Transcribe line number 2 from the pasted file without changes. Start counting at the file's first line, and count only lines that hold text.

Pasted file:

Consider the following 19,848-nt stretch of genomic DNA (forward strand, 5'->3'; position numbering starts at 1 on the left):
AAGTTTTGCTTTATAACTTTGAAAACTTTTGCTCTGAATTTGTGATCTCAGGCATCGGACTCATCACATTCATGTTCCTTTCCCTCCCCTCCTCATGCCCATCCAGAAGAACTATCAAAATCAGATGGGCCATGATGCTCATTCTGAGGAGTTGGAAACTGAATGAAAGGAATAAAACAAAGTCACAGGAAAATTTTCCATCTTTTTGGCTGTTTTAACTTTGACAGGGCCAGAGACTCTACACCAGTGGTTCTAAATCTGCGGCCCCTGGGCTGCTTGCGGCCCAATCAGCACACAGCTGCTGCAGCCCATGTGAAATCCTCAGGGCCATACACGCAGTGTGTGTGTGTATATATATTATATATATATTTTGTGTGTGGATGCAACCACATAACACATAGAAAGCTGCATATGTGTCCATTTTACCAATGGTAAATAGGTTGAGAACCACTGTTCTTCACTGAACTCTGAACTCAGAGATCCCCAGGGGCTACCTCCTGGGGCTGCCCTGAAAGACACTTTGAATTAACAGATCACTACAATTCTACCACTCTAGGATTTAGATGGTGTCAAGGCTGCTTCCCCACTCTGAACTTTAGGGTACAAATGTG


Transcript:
AAGTTTTGCTTTATAACTTTGAAAACTTTTGCTCTGAATTTGTGATCTCAGGCATCGGACTCATCACATTCATGTTCCTTTCCCTCCCCTCCTCATGCCCATCCAGAAGAACTATCAAAATCAGATGGGCCATGATGCTCATTCTGAGGAGTTGGAAACTGAATGAAAGGAATAAAACAAAGTCACAGGAAAATTTTCCATCTTTTTGGCTGTTTTAACTTTGACAGGGCCAGAGACTCTACACCAGTGGTTCTAAATCTGCGGCCCCTGGGCTGCTTGCGGCCCAATCAGCACACAGCTGCTGCAGCCCATGTGAAATCCTCAGGGCCATACACGCAGTGTGTGTGTGTATATATATTATATATATATTTTGTGTGTGGATGCAACCACATAACACATAGAAAGCTGCATATGTGTCCATTTTACCAATGGTAAATAGGTTGAGAACCACTGTTCTTCACTGAACTCTGAACTCAGAGATCCCCAGGGGCTACCTCCTGGGGCTGCCCTGAAAGACACTTTGAATTAACAGATCACTACAATTCTACCACTCTAGGATTTAGATGGTGTCAAGGCTGCTTCCCCACTCTGAACTTTAGGGTACAAATGTG